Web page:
The daily Nebraskan. ([Lincoln, Neb.) 1901-current, April 30, 1907, Image 1

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    lEbe Bails IFlebrashan
Vol. VI. No. J24.
Price 5 Cents.
Nebraska Wins Fast Game by Score of
6 to 2 Baseball Sweaters Here
the Alumni Game Tomorrow.
Tho Cornhusker baseball team play
ed in old-time style last Saturday, trim
ming the Mlssourlans to the tune of
6-2. Tho game was a very pleasant
aurpriso to tho supporters of the
Scarlet and Cream for the team played
much better than It has at any time
this season. It showed an ability to
come up to the scratch' in the tight
places of tho game that argues well
for the fortunes of the team as a win
ning combination. .
Tho game was interesting thruout.
Missouri took the lead at tho second
and third innings, but in tho last half
of the third the Cornhuskers started a
batting Tally which landed them in the
lead and' they maintained this for the
rest of the game. Dudgeon was the
first man up and with two strikes
against him hit a single to right Ward
was hit by the pitcher and Sleutor
made first on a slow grounder to third.
TJeltzor followed with a nice single
which scored Dudgeon and Ward and a
moment later Sleuter crossed the plate
on Salisbury's wild pitch.
In the seventh the Cornhuskers re
peated the performanpe, making three
more runs, this placing the score 0-2
in their favor.. No more scoring was
done during the game.
Ward pitched a good game altho he
was a1 little wild at times. Salisbury,
the Missouri pitcher, was very effective
at first but weakened at critical times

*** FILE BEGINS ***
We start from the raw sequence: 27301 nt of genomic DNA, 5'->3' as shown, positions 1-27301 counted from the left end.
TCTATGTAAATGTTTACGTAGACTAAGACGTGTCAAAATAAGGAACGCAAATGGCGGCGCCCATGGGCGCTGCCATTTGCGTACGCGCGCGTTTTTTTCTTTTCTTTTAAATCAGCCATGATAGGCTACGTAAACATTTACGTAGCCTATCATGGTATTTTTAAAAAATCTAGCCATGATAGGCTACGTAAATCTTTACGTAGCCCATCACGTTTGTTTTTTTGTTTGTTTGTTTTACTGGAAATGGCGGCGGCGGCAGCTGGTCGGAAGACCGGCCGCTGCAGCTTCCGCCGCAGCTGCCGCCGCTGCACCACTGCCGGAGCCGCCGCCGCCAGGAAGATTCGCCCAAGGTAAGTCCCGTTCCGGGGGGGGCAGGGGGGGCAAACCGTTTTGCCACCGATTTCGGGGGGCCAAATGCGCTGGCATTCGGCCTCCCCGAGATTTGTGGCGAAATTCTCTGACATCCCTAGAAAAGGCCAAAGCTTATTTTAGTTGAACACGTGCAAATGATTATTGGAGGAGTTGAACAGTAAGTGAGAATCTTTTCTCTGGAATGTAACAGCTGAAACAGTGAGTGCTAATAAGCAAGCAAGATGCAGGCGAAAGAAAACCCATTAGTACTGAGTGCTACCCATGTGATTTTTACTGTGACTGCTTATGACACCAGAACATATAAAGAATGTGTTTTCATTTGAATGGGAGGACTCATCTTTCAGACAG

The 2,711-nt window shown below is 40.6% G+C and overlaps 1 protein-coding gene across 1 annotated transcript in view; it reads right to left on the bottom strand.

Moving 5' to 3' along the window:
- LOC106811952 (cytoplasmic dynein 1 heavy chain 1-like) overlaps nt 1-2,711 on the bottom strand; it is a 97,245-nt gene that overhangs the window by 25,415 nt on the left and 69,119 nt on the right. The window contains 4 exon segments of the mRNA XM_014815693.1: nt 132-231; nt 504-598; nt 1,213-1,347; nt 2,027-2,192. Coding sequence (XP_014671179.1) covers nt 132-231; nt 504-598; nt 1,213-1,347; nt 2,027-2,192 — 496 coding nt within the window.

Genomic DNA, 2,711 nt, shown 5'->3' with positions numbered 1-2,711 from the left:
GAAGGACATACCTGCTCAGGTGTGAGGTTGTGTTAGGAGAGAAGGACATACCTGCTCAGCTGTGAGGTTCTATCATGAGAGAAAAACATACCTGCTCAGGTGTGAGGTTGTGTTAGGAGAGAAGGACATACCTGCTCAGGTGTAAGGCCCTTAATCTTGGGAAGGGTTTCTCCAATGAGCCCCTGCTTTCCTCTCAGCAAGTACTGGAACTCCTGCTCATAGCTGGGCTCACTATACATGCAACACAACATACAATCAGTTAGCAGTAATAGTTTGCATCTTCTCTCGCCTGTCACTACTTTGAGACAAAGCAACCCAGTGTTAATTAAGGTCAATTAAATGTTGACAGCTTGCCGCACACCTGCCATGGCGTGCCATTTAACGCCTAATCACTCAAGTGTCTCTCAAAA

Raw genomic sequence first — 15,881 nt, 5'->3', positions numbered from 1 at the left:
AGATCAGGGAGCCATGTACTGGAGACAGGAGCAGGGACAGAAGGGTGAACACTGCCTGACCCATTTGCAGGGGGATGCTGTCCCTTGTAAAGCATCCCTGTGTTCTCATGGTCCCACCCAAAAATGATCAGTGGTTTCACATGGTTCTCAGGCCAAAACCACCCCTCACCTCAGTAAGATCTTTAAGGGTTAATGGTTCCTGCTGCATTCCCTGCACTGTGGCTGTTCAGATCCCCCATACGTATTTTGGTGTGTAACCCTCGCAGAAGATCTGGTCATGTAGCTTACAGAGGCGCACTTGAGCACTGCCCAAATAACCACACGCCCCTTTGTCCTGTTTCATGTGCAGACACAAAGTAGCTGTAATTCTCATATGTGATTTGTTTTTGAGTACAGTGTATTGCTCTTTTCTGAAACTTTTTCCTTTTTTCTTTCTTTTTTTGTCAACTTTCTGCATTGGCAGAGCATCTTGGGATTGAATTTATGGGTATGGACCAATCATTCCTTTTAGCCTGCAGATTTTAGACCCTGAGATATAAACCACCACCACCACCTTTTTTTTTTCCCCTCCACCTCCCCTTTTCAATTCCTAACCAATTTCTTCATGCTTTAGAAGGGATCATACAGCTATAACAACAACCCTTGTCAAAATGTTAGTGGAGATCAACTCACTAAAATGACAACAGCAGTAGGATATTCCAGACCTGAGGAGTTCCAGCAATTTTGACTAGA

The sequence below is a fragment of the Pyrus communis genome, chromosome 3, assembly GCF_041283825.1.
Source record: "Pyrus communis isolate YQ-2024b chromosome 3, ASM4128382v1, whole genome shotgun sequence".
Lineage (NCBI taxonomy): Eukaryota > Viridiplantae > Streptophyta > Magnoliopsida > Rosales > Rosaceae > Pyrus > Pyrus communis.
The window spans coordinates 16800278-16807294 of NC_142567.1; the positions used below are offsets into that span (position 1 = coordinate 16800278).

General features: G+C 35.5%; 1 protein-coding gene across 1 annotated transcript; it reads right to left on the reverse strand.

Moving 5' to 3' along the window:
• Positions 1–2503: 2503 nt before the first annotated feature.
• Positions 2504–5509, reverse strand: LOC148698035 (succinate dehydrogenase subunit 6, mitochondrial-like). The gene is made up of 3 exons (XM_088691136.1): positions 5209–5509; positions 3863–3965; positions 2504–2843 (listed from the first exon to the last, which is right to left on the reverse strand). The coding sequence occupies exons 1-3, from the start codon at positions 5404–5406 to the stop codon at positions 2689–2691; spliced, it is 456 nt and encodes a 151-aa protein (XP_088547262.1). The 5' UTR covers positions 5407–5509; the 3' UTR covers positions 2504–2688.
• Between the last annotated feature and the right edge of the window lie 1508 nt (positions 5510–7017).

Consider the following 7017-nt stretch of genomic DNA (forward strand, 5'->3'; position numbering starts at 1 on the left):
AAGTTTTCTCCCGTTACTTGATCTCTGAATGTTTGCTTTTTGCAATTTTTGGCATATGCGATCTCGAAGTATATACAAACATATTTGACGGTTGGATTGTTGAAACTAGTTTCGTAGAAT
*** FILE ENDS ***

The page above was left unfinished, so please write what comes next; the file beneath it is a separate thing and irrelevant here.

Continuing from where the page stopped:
and failed to hold his opponents. The
fielding on both sides was good, Ne
braska being charged with two and
Missouri with only one error. Nebras
ka evidenced unexpected strength in
hatting, Sleuter and Rine each getting
three hits,. Beltzer two, and Carroll,
and Dudgeon each one.
Beltzer had his ankle badly twisted
In an attempted slide to 'the home
plate. It is hoped that ho will be .able
to accompany the team on their trip, as
his absence would seriously weaken
the chances for a good record.
The baseball sweaters for this year's
team have arrive'd and tvIH soon be
distributed. They are of the same style
as the football sweaters of last fall
and in color are cream with scarlet
trimmings. Manager Eager is to be
commended for his enterprise in se
curing the sweaters before the team
starts on Its trip. It will put up a
much better appearance as a team and
the men will get much more satisfac
tion out of their "trimmings."
Tomorrow tho team will play a
game on Nebraska field with an al
umni team composed of some of Ne
braska's old-time stars. The time of
the game will be 3:30 p. m., admis
sion twenty-five cents, ladies free.
The line-up of the team will be: Belt
zer,' pitcher; . Hyde, catcher; "Ike"
Raymond first base; "Dude" Hammel,
second; Clarence Moore, shortstop;
Earl Gaddls, third; Mickle, right
(Continued on page ,3.)
Phi Alpha TauB Are Given a Dinner
by J. H. Miller.,
Tho Phi Alpha Taus were enter
tained at dinner by Mr. John H. Mil
ler at his home on C street last Sat
urday evening. Nearly all of those in
vited were present In addition to tho
active members, Dr. Pound, ProfeBsor
Fogg and Professor Caldwell were in
vited, tho first two of whom wore pres
ent and favored the company with
brisk, witty speeches.
After the sumptuous dinner was
served, five very appropriate toasts
were given In the following order:
"What Wo Didn't and Why," by Alva
C. Hough; "What Wo Did and How,"
by Albert M. Levy; "What They Did
and Where," by Byron E. Yoder;
"What We'll Do and When," by Wil
liam R. Forney; "Why, How, Where,
and When," by John O. Wentworth.
A, goodly amount of wit, humor and
common sense characterized all of
these toasts and the company showed
their appreciation by repeated ap
plause. All those who were present speak
very highly of the admirable manner
in which they wore entertained thru
out the entire evening.
Off for Falrvlew.
About three hundred University
girls, in their various unnameable con
veyances, made the trip to Mrs.
Bryan's home last Saturday afternoon.